Early in my musings on whether or not we choose belief, I happened to re-discover this picture of my son boulder-hopping. The rocks are in a creek behind
a rental cottage at “Hannah’s Close,” County Down, Northern Ireland. You don’t have to “believe” me… you can rent the same cottage and find these same rocks. But, if you do choose to believe me, notice it doesn’t really take any action on you part. “Yes, yes, for the time being I’ll accept your assertion about these rocks. It neither picks my pocket nor breaks my leg for me to believe what you say,” to paraphrase Thomas Paine.
I know, I know… he looks like a child at play. I looked, did a double-take and said to myself, “There’s a belief!” At the shutter’s snap, his action became a captured belief.
Frederick von Schiller said, “Architecture is frozen music.” I realized looking at this picture that “Action is frozen belief.”
So let’s start here in the reformulation. Forget about the “standard” definitions of the word belief, or claiming to believe something.
A “belief” is an action taken in accepting a truth claim, proposition or observation, with the goal being to reach a desired state (or avoid a feared future state) as the result of choosing to act.
There’s a lot to unpack in that definition, and we will get to it all.
Belief is Action:
My son, hanging in midair, has clearly been caught in the act of believing he can make the jump from where he was to where he wants to be. Moments before the jump he may have entertained the possibility that a leap would end in injury or a good soaking, but that wasn’t a “belief.” Neither was the potentiality that “I can make the jump!” Without the action, the belief doesn’t exist as anything more than an option to be considered. So let’s call that an option.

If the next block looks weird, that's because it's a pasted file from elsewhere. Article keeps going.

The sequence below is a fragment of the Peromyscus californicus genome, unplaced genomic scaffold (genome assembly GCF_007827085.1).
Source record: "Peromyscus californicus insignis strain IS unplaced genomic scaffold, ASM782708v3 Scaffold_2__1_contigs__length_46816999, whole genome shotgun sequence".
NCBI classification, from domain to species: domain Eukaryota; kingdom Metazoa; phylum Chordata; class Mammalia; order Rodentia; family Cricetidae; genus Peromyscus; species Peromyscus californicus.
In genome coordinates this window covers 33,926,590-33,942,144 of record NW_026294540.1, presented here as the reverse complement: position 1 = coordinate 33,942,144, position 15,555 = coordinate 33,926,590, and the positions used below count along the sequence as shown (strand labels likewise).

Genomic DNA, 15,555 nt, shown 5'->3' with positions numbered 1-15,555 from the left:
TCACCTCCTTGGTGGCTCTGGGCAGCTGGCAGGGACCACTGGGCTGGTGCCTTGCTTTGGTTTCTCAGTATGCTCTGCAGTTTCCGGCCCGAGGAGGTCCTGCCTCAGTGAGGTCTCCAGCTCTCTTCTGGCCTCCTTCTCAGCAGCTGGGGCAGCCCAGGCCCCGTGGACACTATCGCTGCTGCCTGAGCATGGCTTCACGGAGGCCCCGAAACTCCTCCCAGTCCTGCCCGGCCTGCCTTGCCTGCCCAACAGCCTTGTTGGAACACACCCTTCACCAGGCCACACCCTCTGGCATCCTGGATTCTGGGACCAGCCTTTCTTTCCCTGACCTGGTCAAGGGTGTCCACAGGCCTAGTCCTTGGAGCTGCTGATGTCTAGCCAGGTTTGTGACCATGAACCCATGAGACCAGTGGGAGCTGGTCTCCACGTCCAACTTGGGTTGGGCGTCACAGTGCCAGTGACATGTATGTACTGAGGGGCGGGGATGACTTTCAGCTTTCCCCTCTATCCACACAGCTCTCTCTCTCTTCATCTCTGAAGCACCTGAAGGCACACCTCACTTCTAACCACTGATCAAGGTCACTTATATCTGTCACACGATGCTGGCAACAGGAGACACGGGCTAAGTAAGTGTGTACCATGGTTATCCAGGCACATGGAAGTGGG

Consider the easiest of entries from the list of beliefs on the previous page: “I believe I’ll order the chicken.” How would you know if I “truly” held that belief? You would only know that after I order the chicken. Until then, it’s just potential belief.
This is a premise Sam Harris started moving toward in his 2005 book, “The End of Faith.” Harris writes that beliefs are “action in potentia;” i.e. things one might do. That’s a start, but “in potentia?” Simply options. Surely there is a distinction between a potential “belief” and an actual belief?
Many aphorisms support the idea that “real” belief is found in action: from the religious…”You shall know them by their works” to the folksy “Actions speak louder than words,” or “Put your money where your mouth is.”
I stumbled across an excerpt of Thomas Jefferson’s letter to the Danbury Baptists… the critical document in which the term “separation of Church and State” is found.
“Believing with you that religion is a matter which lies solely between man and his God, that he owes account to none other for his faith or his worship, that the legislative powers of government reach actions only, and not opinions, …” (emphasis mine)
Government may respond to “action” only, because expressed beliefs are nothing but opinions. (This might bring up some gnarly issues about what government might do regarding the “act” of expressing those views so others are infected by the words… but let’s hold off on pursuing that digression for now.)